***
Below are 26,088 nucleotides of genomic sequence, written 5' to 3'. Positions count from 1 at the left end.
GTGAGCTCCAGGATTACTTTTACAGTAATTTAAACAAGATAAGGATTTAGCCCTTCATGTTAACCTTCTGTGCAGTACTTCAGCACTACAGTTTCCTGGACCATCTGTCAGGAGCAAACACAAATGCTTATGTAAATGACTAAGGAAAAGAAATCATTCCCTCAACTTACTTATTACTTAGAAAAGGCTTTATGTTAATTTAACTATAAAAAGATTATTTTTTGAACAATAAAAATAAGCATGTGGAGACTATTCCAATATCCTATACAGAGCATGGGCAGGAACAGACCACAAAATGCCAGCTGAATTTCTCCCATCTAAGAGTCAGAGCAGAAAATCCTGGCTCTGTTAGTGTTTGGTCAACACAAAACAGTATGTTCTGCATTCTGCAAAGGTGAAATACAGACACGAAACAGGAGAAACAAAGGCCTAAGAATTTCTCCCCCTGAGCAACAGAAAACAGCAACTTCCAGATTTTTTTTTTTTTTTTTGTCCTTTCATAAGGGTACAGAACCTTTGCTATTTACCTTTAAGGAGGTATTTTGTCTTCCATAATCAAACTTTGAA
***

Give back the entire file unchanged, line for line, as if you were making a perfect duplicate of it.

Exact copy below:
Below are 26,088 nucleotides of genomic sequence, written 5' to 3'. Positions count from 1 at the left end.
GTGAGCTCCAGGATTACTTTTACAGTAATTTAAACAAGATAAGGATTTAGCCCTTCATGTTAACCTTCTGTGCAGTACTTCAGCACTACAGTTTCCTGGACCATCTGTCAGGAGCAAACACAAATGCTTATGTAAATGACTAAGGAAAAGAAATCATTCCCTCAACTTACTTATTACTTAGAAAAGGCTTTATGTTAATTTAACTATAAAAAGATTATTTTTTGAACAATAAAAATAAGCATGTGGAGACTATTCCAATATCCTATACAGAGCATGGGCAGGAACAGACCACAAAATGCCAGCTGAATTTCTCCCATCTAAGAGTCAGAGCAGAAAATCCTGGCTCTGTTAGTGTTTGGTCAACACAAAACAGTATGTTCTGCATTCTGCAAAGGTGAAATACAGACACGAAACAGGAGAAACAAAGGCCTAAGAATTTCTCCCCCTGAGCAACAGAAAACAGCAACTTCCAGATTTTTTTTTTTTTTTTTGTCCTTTCATAAGGGTACAGAACCTTTGCTATTTACCTTTAAGGAGGTATTTTGTCTTCCATAATCAAACTTTGAA